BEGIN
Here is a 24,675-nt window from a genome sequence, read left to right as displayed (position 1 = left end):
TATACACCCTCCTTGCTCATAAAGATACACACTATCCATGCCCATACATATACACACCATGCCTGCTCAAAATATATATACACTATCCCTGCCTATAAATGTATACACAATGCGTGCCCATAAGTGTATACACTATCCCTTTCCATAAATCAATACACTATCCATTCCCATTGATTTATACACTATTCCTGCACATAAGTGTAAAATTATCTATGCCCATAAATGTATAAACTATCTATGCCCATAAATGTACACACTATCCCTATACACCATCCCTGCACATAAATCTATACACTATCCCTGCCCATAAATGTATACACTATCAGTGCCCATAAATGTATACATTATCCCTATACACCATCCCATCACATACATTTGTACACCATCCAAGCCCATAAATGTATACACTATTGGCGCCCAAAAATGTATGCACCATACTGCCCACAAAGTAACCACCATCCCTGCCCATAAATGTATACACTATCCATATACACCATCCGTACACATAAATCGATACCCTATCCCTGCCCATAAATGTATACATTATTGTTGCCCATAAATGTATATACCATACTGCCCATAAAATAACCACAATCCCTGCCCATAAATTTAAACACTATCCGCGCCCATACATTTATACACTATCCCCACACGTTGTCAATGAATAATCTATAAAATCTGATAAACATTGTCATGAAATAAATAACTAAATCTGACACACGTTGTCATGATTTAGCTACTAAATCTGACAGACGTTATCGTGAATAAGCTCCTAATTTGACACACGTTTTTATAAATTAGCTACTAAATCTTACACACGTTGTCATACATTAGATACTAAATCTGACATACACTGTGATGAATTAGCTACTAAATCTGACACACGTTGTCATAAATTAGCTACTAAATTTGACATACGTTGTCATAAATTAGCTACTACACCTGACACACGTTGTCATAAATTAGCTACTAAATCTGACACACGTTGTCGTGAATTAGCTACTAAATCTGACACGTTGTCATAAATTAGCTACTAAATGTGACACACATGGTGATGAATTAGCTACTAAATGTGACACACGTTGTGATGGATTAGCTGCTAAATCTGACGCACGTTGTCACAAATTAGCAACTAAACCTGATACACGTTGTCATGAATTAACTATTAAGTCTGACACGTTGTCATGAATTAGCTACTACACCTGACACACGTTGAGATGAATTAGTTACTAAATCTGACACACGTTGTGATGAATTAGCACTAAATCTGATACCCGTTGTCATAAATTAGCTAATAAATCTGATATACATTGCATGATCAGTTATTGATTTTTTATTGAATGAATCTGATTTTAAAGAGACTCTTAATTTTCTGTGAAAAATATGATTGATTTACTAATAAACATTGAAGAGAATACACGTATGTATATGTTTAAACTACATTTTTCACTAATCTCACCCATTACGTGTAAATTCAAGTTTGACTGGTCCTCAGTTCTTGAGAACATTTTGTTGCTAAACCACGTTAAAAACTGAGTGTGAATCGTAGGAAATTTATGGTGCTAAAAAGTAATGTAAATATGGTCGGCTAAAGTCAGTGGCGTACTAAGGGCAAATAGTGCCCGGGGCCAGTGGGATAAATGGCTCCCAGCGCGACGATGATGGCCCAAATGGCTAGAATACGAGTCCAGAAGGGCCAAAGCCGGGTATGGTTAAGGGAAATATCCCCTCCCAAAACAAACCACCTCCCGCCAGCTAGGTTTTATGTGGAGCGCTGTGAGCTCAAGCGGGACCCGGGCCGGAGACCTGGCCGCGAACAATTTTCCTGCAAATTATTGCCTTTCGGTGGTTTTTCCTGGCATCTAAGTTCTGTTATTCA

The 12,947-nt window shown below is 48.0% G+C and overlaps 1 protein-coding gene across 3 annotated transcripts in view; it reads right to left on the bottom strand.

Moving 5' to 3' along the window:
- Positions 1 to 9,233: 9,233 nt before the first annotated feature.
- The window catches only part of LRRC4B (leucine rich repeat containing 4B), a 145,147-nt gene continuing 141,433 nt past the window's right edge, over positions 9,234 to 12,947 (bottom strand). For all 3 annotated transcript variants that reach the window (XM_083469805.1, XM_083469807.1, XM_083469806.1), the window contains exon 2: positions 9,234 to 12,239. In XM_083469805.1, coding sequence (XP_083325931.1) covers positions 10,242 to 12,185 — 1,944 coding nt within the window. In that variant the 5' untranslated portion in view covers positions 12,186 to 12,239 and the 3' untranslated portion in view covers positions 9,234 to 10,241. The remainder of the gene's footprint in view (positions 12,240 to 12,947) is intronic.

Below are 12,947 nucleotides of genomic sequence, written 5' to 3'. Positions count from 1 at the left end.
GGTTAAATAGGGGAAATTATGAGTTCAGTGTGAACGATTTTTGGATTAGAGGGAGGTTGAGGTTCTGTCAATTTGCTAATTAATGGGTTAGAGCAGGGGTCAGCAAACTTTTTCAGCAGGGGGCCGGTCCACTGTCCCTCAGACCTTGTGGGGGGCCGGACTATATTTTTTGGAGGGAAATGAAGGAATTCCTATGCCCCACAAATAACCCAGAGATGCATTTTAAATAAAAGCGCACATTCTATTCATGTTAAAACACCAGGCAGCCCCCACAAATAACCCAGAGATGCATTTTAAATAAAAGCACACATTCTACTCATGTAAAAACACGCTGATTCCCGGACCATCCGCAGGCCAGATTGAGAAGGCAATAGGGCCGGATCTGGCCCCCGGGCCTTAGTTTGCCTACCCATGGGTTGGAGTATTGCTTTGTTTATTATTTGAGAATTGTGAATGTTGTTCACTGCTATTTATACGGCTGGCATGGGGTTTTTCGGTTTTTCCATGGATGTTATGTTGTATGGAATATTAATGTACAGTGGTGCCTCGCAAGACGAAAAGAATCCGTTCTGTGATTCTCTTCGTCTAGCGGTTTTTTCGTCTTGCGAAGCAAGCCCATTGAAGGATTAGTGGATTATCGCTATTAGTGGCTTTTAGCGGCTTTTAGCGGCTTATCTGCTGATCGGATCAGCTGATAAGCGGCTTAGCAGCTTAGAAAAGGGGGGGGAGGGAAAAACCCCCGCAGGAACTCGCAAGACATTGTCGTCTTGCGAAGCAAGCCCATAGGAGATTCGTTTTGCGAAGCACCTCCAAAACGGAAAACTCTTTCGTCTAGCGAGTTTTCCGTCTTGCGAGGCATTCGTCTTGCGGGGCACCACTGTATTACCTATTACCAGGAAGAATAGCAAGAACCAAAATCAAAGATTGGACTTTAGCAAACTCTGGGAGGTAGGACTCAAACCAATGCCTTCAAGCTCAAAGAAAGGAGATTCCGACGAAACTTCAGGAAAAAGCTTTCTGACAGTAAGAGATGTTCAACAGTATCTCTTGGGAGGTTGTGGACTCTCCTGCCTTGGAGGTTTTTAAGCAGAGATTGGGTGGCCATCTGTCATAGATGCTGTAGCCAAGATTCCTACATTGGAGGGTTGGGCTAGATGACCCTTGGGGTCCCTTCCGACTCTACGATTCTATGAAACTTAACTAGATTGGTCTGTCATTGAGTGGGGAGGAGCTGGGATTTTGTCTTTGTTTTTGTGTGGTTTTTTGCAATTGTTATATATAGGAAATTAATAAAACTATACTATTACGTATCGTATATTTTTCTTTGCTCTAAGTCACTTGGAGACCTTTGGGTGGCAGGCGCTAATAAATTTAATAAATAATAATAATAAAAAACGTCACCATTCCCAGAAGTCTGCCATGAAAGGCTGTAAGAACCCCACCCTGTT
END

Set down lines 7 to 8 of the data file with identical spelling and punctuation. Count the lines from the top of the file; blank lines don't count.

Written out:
Below are 12,947 nucleotides of genomic sequence, written 5' to 3'. Positions count from 1 at the left end.
GGTTAAATAGGGGAAATTATGAGTTCAGTGTGAACGATTTTTGGATTAGAGGGAGGTTGAGGTTCTGTCAATTTGCTAATTAATGGGTTAGAGCAGGGGTCAGCAAACTTTTTCAGCAGGGGGCCGGTCCACTGTCCCTCAGACCTTGTGGGGGGCCGGACTATATTTTTTGGAGGGAAATGAAGGAATTCCTATGCCCCACAAATAACCCAGAGATGCATTTTAAATAAAAGCGCACATTCTATTCATGTTAAAACACCAGGCAGCCCCCACAAATAACCCAGAGATGCATTTTAAATAAAAGCACACATTCTACTCATGTAAAAACACGCTGATTCCCGGACCATCCGCAGGCCAGATTGAGAAGGCAATAGGGCCGGATCTGGCCCCCGGGCCTTAGTTTGCCTACCCATGGGTTGGAGTATTGCTTTGTTTATTATTTGAGAATTGTGAATGTTGTTCACTGCTATTTATACGGCTGGCATGGGGTTTTTCGGTTTTTCCATGGATGTTATGTTGTATGGAATATTAATGTACAGTGGTGCCTCGCAAGACGAAAAGAATCCGTTCTGTGATTCTCTTCGTCTAGCGGTTTTTTCGTCTTGCGAAGCAAGCCCATTGAAGGATTAGTGGATTATCGCTATTAGTGGCTTTTAGCGGCTTTTAGCGGCTTATCTGCTGATCGGATCAGCTGATAAGCGGCTTAGCAGCTTAGAAAAGGGGGGGGAGGGAAAAACCCCCGCAGGAACTCGCAAGACATTGTCGTCTTGCGAAGCAAGCCCATAGGAGATTCGTTTTGCGAAGCACCTCCAAAACGGAAAACTCTTTCGTCTAGCGAGTTTTCCGTCTTGCGAGGCATTCGTCTTGCGGGGCACCACTGTATTACCTATTACCAGGAAGAATAGCAAGAACCAAAATCAAAGATTGGACTTTAGCAAACTCTGGGAGGTAGGACTCAAACCAATGCCTTCAAGCTCAAAGAAAGGAGATTCCGACGAAACTTCAGGAAAAAGCTTTCTGACAGTAAGAGATGTTCAACAGTATCTCTTGGGAGGTTGTGGACTCTCCTGCCTTGGAGGTTTTTAAGCAGAGATTGGGTGGCCATCTGTCATAGATGCTGTAGCCAAGATTCCTACATTGGAGGGTTGGGCTAGATGACCCTTGGGGTCCCTTCCGACTCTACGATTCTATGAAACTTAACTAGATTGGTCTGTCATTGAGTGGGGAGGAGCTGGGATTTTGTCTTTGTTTTTGTGTGGTTTTTTGCAATTGTTATATATAGGAAATTAATAAAACTATACTATTACGTATCGTATATTTTTCTTTGCTCTAAGTCACTTGGAGACCTTTGGGTGGCAGGCGCTAATAAATTTAATAAATAATAATAATAAAAAACGTCACCATTCCCAGAAGTCTGCCATGAAAGGCTGTAAGAACCCCACCCTGTT